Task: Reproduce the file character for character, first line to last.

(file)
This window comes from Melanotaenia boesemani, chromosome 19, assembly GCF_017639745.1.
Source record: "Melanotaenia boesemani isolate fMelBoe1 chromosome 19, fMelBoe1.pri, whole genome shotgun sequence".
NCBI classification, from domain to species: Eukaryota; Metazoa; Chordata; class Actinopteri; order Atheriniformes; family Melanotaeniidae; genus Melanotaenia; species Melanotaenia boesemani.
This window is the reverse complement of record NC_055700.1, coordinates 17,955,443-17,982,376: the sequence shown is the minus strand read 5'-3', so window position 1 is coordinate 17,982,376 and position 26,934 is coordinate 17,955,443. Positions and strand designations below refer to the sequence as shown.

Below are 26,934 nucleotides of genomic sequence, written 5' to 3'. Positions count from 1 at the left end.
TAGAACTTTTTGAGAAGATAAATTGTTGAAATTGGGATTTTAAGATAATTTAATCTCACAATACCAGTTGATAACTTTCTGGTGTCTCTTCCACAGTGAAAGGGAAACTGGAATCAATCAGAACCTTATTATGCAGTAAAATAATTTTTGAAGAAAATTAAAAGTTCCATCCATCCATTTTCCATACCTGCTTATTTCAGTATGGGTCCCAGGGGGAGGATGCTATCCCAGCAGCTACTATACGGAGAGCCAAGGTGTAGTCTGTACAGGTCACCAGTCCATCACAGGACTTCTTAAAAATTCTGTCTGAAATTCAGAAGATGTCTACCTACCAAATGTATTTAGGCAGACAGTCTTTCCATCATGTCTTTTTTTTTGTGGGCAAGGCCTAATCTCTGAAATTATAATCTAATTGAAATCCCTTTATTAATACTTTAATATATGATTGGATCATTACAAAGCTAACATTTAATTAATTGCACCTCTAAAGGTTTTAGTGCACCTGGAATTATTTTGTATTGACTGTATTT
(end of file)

This window comes from Melanotaenia boesemani, chromosome 19, assembly GCF_017639745.1.
Source record: "Melanotaenia boesemani isolate fMelBoe1 chromosome 19, fMelBoe1.pri, whole genome shotgun sequence".
NCBI classification, from domain to species: Eukaryota; Metazoa; Chordata; class Actinopteri; order Atheriniformes; family Melanotaeniidae; genus Melanotaenia; species Melanotaenia boesemani.
This window is the reverse complement of record NC_055700.1, coordinates 17,955,443-17,982,376: the sequence shown is the minus strand read 5'-3', so window position 1 is coordinate 17,982,376 and position 26,934 is coordinate 17,955,443. Positions and strand designations below refer to the sequence as shown.

Below are 26,934 nucleotides of genomic sequence, written 5' to 3'. Positions count from 1 at the left end.
TAGAACTTTTTGAGAAGATAAATTGTTGAAATTGGGATTTTAAGATAATTTAATCTCACAATACCAGTTGATAACTTTCTGGTGTCTCTTCCACAGTGAAAGGGAAACTGGAATCAATCAGAACCTTATTATGCAGTAAAATAATTTTTGAAGAAAATTAAAAGTTCCATCCATCCATTTTCCATACCTGCTTATTTCAGTATGGGTCCCAGGGGGAGGATGCTATCCCAGCAGCTACTATACGGAGAGCCAAGGTGTAGTCTGTACAGGTCACCAGTCCATCACAGGACTTCTTAAAAATTCTGTCTGAAATTCAGAAGATGTCTACCTACCAAATGTATTTAGGCAGACAGTCTTTCCATCATGTCTTTTTTTTTGTGGGCAAGGCCTAATCTCTGAAATTATAATCTAATTGAAATCCCTTTATTAATACTTTAATATATGATTGGATCATTACAAAGCTAACATTTAATTAATTGCACCTCTAAAGGTTTTAGTGCACCTGGAATTATTTTGTATTGACTGTATTT